Officials negotiated a long-term lease of its parking authority, which had gone into receivership after the default in 2012 because of political infighting between the council and previous mayoral administration. Last year, the city entered into a lease concession agreement that turns over the system’s day-to-day operations and long-term maintenance to the nonprofit National Development Council and ABM, a parking operator. After they pay off the parking authority’s outstanding debt, ownership of the system will be returned to the city.
The final deal has perhaps been the most controversial and may even be responsible for upending the political harmony the city has achieved. Late last year, elected officials approved the sale of the city's sewer authority to the private company Pennsylvania American Water for $195 million. The city expected to net $95 million from the sale, but various costs, such as easement acquisition, reduced the net to $83 million.
To Courtright, the sale is something of a crowning achievement. Selling the system gave Scranton cash to help pay off some of its pension and high-interest debt. It also unloaded an EPA-required $140 million upgrade to the system to protect the Chesapeake Bay onto Pennsylvania American Water. The requirements would have meant a 5 percent rate hike each year for 25 years. Instead, the sale stipulated the private company could raise rates no more than 1.9 percent on average for the first 10 years.
A parking garage in the city.
A Political Cost?
That deal, however, has not been cheered by everyone. Councilmember Bill Gaughan says it was ill-advised and lacked transparency. He points to a closed-door meeting in February with Council President Joe Wechsler, Councilmember Wayne Evans and Jason Shrive, the new sewer authority director, that discussed the sewer's lower price tag.
Adding fuel to the fire was a report in early May by local ABC television affiliate, Newswatch 16. The station reported that the sale’s fees were a whopping $3.1 million charged by 50 different attorneys.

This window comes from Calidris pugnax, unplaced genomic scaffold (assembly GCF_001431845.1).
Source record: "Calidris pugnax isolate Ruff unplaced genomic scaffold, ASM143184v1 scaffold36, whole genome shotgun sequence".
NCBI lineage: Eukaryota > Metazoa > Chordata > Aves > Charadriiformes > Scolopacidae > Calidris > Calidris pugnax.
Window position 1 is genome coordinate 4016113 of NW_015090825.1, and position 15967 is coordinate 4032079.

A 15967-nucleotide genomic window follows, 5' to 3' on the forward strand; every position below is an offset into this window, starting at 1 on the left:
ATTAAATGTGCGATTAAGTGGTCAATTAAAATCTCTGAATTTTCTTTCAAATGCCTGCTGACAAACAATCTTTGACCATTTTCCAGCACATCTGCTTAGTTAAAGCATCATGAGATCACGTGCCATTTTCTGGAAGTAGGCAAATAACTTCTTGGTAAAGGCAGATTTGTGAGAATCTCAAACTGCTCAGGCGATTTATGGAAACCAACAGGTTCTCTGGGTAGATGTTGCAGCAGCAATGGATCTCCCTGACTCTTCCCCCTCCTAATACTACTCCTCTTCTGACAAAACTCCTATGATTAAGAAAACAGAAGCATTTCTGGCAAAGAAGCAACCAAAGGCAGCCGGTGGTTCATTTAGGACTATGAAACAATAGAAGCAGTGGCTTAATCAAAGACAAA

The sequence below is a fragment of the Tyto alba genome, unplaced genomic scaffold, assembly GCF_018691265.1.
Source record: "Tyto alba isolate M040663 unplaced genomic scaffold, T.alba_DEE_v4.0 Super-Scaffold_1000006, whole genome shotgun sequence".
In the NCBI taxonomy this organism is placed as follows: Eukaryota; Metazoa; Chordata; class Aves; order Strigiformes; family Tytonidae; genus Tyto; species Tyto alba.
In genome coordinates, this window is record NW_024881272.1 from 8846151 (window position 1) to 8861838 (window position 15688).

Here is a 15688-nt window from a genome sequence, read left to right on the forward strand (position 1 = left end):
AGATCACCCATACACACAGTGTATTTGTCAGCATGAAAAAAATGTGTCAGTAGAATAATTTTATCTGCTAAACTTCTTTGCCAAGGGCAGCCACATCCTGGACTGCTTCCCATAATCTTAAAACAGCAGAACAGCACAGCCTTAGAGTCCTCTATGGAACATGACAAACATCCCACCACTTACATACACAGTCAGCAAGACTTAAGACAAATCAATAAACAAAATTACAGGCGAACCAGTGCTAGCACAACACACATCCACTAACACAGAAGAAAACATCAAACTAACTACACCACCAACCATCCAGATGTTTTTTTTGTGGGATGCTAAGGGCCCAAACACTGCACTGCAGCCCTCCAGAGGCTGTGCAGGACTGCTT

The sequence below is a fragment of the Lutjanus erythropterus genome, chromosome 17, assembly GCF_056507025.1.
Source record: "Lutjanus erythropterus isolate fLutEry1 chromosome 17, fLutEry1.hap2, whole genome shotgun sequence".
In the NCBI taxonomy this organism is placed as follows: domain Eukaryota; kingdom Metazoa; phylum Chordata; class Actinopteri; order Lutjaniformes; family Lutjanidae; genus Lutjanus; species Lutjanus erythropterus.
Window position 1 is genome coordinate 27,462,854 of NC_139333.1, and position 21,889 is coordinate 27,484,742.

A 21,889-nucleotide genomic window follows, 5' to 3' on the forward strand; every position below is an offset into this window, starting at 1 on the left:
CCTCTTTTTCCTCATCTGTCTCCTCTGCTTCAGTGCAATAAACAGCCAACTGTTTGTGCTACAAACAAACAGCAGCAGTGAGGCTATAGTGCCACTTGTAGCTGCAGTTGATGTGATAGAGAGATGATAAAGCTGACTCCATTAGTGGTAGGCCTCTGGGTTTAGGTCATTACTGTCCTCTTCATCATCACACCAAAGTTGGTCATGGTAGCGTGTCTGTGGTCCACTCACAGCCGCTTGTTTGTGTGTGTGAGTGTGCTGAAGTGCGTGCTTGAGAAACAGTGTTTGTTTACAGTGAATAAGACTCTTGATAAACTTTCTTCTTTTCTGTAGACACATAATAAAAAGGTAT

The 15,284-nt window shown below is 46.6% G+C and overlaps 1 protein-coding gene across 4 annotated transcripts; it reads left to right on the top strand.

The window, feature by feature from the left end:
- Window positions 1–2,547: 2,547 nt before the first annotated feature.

The controversy has taken its toll: In Scranton’s Democratic primary election, Wechsler failed to win nomination while Gaughan sailed ahead easily.
Jean Wahl Harris, a professor of political science at the University of Scranton, said that while the council president voiced concerns about the sale, he wasn’t as adamant as others. “I’m not sure why Wechsler was picked out,” she says, “except that the other two [incumbents] spoke up a little more against the mayor and called for accountability in the sewer sale.”
Many worry that the fallout could affect the political cooperation the city has achieved. Still, most agree that Scranton -- politically and financially -- is in a much better place than it was just a few years ago. “The times following the political meltdown [in 2012] called for someone willing to look at a different direction and someone with a different style,” says Gerald Cross, executive director of the Pennsylvania Economy League, Scranton’s recovery coordinator. “I think we have the right people in the right place.”
“They used to be insane,” Cross adds of those council meetings in which tensions between elected officials and the public got so high that metal detectors were installed at one council meeting in 2007. “But it’s hard to argue now with balanced budgets and progress downtown. The budget is stable, now we have to strive for sustainability -- and that’s all very boring.”